After my review last month, I had planned to take some time off from book
reviewing and attempt some personal writing. But then two powerful new
collections came to my attention, so I must ask for my readers' indulgence
for two more months of poetry books.
Currently under review is When Your Sky Runs Into Mine, the remarkable
debut of Iranian-American poet Rooja Mohassessy. Mohassessy was forced
to flee Iran at the age of twelve to escape the oppressive clerical regime.
She had already lived through the revolution that brought the mullahs to
power and through the horrific Iran-Iraq war. First in Italy, now, after a
peripatetic existence in various parts of the world, she resides in California.
Though she writes in English, many of her poems are enhanced by words
and phrases in Farsi, reflecting the immensely long tradition of Persian
poetry. The great Persian poets Hafez and Rumi make appearances. And
presiding over all is the poet's uncle, the great Iranian artist Bahman
Mohassess, the tutelary spirit and one of the dedicatees (the others being
her maternal grandmother and the women of Iran—"its true warriors") of
The book begins with the literal fall of the Shah. "The television is louder."
The child is watching "grownups bang into one another…and tug at a rope
tied to his neck./Eventually he will stagger off the pedestal into grass."
("Iran Politics in First Grade") It ends with a tribute to the poet's great
-grandmother. "Today I celebrate my only bangle/my one-hand
applause/the gold leaf on my family tree/my hand-hammered
heritage//Here, it whispered, rub some kohl/under your eyes before you
step out,/then let me hear you/pronounce your name." ("My One Bangle")
In between comes the growing repression by the Islamic fundamentalist
government, the horrors of the war with Iraq, the pain of departure and
exile, and the attempt to live between two cultures, two worlds.
The tightening control by the government is first seen in "Hijab in Third
Grade" as the speaker is fitted with the required new uniform for
schoolgirls: "In the mirror buttoned up the midline/to the schoolgirl's
throat is midnight/falling darkly to her ankles, shunning/her shins." In
"Death Was Like a Desire," "The advent of the gauze cape and black
turban/signaled the growing list of God's mandates."
A harrowing series of poems documents the effects of the Iran-Iraq War,
first on the poet's family and then the country at large. "War tricked us into
thinking it wouldn't stay/while draining from its corner seat/my father's
middleclass pockets…." ("War") The horror of chemical warfare is depicted
in "They Were Blind and Mad, Some of Them Were Laughing, There Was
Nobody to Lead the Blind People": "Chemical warfare is child
friendly/smelling of sweet apples,/geraniums…. O mothers!/Come take
back your mangled sons/from the fields. They have lost/their way to you."
The book is not only a chronicle of privation and terror, however. The poet
recalls her entranced reading of the Koran in "Intoxicated by Verses":
"How scholarly she is at ten/squatting cross-legged, hunched over/the book
of spells she spreads daily on her knees." A flicker of hope for friendly or at
least cordial co-existence is noted in "Mrs. Fahramand and Mrs. Henderson
Share Drinks on the Eve of War," in which an American woman, with one
of the Gulf Wars looming, visits a (presumably) Iraqi woman's California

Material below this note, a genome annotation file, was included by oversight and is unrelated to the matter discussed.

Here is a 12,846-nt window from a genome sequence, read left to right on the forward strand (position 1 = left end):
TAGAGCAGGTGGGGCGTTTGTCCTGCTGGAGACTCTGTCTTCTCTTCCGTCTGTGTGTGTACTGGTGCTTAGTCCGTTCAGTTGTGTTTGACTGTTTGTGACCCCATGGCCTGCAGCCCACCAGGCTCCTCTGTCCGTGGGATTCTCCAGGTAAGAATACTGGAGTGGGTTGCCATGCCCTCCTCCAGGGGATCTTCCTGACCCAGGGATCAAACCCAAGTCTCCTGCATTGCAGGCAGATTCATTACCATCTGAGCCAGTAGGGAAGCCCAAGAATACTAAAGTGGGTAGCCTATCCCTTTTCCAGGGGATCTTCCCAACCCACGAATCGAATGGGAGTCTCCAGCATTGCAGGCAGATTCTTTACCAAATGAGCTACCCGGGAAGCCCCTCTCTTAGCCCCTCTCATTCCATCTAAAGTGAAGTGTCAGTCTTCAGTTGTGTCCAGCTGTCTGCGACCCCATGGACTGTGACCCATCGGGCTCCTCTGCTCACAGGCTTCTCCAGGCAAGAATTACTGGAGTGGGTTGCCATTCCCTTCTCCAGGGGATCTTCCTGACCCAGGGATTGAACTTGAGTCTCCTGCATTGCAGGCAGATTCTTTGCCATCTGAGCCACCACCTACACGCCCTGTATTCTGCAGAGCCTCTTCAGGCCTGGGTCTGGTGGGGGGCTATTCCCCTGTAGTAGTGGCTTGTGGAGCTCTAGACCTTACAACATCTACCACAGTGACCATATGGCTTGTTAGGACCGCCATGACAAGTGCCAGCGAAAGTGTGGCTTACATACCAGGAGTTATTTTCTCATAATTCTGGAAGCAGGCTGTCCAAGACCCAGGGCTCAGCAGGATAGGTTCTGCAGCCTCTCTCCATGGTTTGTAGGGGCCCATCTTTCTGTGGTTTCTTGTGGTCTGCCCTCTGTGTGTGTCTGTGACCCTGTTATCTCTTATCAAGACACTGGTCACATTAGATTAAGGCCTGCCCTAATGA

home for lunch, cocktails, and conversation. Though slightly awkward in
the beginning, the speaker soon "realize[s]'s it's mere temporary mercy,/yet
it saves us." Following a long afternoon of eating and drinking, Mrs.
Farahmand reflects "look how well we managed/against such heavy odds
and shed no blood."
This collection is so rich and varied that one could fill pages with excerpts
and quotations and still not account for the power and beauty of the poems.
Instead, I'll close with one final passage in which the poet bids goodbye to
her uncle, the great artist who died in Italian exile. "You poured her like
pearls into my lap as though/she were yours to bequeath—this country that
now/shrugged you off as you made ready to die, frightened/the night
would come where you would need/ask of her to raise your head for a sip
of water." ("Beloved")
Learn more about the poet and order When Your Sky Runs Into Mine.
Rooja was kind enough to answer a few questions I posed to her.
Thank you for agreeing to speak to us.
Please share a little bit about your journey to the U.S.
I have been in and out of the U.S. for years. One of my earliest memories is
experiencing Chinese food in New York.
Could you tell us about your uncle, the artist, Bahman Mohassess
, who was such a great influence on you and you work?
My uncle does not need an introduction. He is a well-known and celebrated
figure in the art world. My relationship with him was complex and
beautiful. I have tried to convey some sense of that in my book.
How did you come to write your poems in English?
As you know, much of the world is multilingual. As a child, I attended a
bilingual school run by Italian nuns who taught in English. I speak five
languages but I write in English.
What poets have influenced or sustained you in your work?
The typical authors of the Western canon taught at schools and universities
in the 80's and 90's are by default my influence, though perhaps the
modernists have left the strongest impression. I am moved by different
poets for different reasons. I admire the work of Ishion Hutchinson, Yusef
Komunyakaa, Kwame Dawes, for instance. These are poets I trust and draw
And finally, what are you working on now and can we expect
another book soon?
I am working on poems all the time though recently book promotion and
touring have been occupying some time. I don't have a particular project. I
write about whatever I am moved by, something in the garden, on the
news, a memory. Though at the moment I have been writing in response to
the unrest in Iran.
For more extensive interviews with Rooja: